I think of my own dreams, big and outlandish as they sometimes seem, mainly to be able to support myself by writing. Life gets in the way sometimes; I know it has for me. Keeping eyes on the prize is harder at some times than others. Occasionally it feels impossible.

My dad and his bandmates have music in their souls the way words are in mine. I couldn’t stop writing even if no one paid me. They would go back to Wilton and play without expecting a dime.

This is what I’ve taken from witnessing their thrill at returning to music: don’t give up when life gets hard. Hold onto the things you love the most, have faith that your chances will come back around when you have the time to focus on them. We all have to put our creative juices to simmer on the back burner once in a while. Whatever you do, don’t turn off the stove all together.

What do you think, is it a happy or a bittersweet story? What kinds of things keep you from pursuing your passions with the vigor you’d like to?



  1. This is great. You are never to old to rediscover different parts of yourself and this shows that.

    Awesome to the nth power. Loved.

    • Thanks H. You put it more eloquently in your comment than I did in my post. I owe you one 🙂

  2. What a cool story! Much as we might all wish for a straight, speedy path right to our dream, it doesn’t always work out that way. What happens in the interim tends to make you appreciate the end result a whole lot more.


    • Thanks, Tawna. I know you’re right. If it’s too easy maybe it doesn’t mean as much.

  3. Such a beautiful story and what a legacy the XL’s gave — pursuing your dreams is a lifelong process. Thank you!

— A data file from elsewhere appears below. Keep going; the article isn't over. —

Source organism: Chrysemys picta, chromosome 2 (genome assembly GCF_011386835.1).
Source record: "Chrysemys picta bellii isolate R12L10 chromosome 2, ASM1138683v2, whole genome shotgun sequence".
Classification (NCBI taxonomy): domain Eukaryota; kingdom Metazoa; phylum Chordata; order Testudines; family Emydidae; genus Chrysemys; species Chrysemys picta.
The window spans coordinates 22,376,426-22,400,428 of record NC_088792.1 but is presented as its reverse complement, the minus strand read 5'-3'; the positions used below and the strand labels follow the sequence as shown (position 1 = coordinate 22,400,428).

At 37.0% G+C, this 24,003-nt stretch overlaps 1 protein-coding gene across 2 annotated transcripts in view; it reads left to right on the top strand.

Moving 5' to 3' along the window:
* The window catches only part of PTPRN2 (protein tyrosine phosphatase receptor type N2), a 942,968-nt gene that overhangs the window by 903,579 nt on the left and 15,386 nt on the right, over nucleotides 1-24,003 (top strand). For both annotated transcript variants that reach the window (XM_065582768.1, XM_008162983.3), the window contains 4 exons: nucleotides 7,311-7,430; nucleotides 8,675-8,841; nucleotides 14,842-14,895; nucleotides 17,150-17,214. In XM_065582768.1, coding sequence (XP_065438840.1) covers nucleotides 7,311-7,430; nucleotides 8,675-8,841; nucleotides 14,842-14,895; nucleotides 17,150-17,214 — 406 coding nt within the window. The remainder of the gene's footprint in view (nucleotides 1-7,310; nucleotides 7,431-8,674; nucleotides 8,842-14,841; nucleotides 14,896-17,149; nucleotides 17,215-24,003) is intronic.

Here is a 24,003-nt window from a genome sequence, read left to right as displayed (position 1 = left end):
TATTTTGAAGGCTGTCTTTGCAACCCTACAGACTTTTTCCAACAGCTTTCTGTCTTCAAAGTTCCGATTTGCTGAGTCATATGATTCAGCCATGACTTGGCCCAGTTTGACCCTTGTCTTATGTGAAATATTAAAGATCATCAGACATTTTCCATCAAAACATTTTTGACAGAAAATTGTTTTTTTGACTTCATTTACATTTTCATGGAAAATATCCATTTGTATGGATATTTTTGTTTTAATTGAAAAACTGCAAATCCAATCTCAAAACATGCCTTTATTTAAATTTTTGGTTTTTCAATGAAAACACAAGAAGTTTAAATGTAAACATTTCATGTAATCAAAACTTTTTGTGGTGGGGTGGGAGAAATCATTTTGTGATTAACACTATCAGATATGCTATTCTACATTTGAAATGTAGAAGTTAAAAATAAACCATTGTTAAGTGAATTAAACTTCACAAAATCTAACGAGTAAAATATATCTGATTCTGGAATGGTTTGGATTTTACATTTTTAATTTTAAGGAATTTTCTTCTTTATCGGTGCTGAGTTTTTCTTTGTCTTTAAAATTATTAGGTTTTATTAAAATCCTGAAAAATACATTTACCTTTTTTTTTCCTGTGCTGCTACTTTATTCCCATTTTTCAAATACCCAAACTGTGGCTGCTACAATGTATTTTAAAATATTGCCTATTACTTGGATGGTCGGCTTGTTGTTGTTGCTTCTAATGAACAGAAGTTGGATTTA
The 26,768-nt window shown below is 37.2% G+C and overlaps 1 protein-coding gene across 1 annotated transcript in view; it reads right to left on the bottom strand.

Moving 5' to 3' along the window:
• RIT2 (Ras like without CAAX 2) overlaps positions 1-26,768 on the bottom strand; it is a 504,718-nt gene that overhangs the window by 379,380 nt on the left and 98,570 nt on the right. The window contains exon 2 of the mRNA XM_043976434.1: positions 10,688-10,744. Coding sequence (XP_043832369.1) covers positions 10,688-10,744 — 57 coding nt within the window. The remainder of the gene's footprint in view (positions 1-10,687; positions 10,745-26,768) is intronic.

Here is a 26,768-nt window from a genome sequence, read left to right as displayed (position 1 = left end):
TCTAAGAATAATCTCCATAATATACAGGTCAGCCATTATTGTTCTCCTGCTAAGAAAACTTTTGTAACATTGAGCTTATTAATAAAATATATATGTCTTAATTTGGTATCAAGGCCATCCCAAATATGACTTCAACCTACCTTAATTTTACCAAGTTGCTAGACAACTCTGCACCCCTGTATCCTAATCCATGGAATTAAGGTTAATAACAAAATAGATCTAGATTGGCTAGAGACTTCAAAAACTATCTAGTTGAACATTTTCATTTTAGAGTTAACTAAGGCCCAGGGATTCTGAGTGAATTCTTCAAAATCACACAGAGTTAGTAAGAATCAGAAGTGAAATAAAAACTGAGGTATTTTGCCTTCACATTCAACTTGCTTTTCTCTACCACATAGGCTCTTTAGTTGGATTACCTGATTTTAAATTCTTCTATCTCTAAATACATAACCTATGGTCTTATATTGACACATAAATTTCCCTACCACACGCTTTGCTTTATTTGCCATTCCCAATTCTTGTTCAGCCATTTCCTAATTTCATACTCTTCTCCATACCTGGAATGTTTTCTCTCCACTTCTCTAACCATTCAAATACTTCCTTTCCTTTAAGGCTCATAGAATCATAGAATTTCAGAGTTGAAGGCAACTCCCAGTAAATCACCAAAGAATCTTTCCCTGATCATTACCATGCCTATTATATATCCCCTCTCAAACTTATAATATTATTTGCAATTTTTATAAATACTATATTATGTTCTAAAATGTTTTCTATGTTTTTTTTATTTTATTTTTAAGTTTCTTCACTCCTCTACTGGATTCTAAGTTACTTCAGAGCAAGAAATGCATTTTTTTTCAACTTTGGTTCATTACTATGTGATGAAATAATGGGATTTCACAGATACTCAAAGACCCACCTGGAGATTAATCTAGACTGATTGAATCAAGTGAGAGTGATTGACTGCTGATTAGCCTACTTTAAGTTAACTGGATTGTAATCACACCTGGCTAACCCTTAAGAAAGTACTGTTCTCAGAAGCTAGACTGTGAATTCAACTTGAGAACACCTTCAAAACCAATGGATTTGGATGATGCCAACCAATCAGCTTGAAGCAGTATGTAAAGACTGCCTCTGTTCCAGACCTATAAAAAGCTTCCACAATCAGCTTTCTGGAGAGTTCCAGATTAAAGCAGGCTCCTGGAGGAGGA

• I think its a lesson even people who find success early in life have to learn. You can’t slack off or it could blow away. If you want to succeed at a dream it has to stay on your radar all the time. Thanks 🙂

  4. Wow, thanks for sharing this. It’s a grand story, but an even better reminder. I’m pointing people here from my interesting links for this week :).


    • Thank you Margaret, that’s great :). I’m glad my family’s great story can reach out and touch others too.

  5. I regret not writing before I had children. I don’t regret that my children get in the way of my writing.

    My dad was a writer once. I am sad to hear him talk about it, because he loved it so, and has given it up, but he’s not sad. He has done the things that mattered most to him, been faithful to all he loves most.

    Maybe being faithful to the things we love most, even when it hurts, is a way of being faithful to the other things as well. You never know.

    I like this post.

    • I love the distinction in your first two sentences. I don’t have children but often wonder how writers handle things who do. You are an inspiration, as is my father and yours. A gentle reminder to love the life you have instead of wasting it wanting something else.

  6. “For all sad words of tongue and pen, The saddest are these, ‘It might have been’.”

    What a great post, Trisha. I don’t know which choked me up more – the fact that they got to play together after so many years or that so many people showed up to watch. Wow. Just wow.

    • Hi Patty! I’m glad you enjoyed the story. Sometimes I wonder if they are just special because they’re my family, but I know in my heart this story is bigger than them and all of us. Thanks for stopping by.

  7. i couldn’t get through this without crying. it’s written so beautifully & is full of emotion. (randy’s having me copy it so he can take it to work & i’ve forwarded it on to family members.) i’m so proud of you, trisha!!! go after those dreams…. you’re certainly on your way!!!

    • Thank you Diane. I’m glad you enjoyed reading!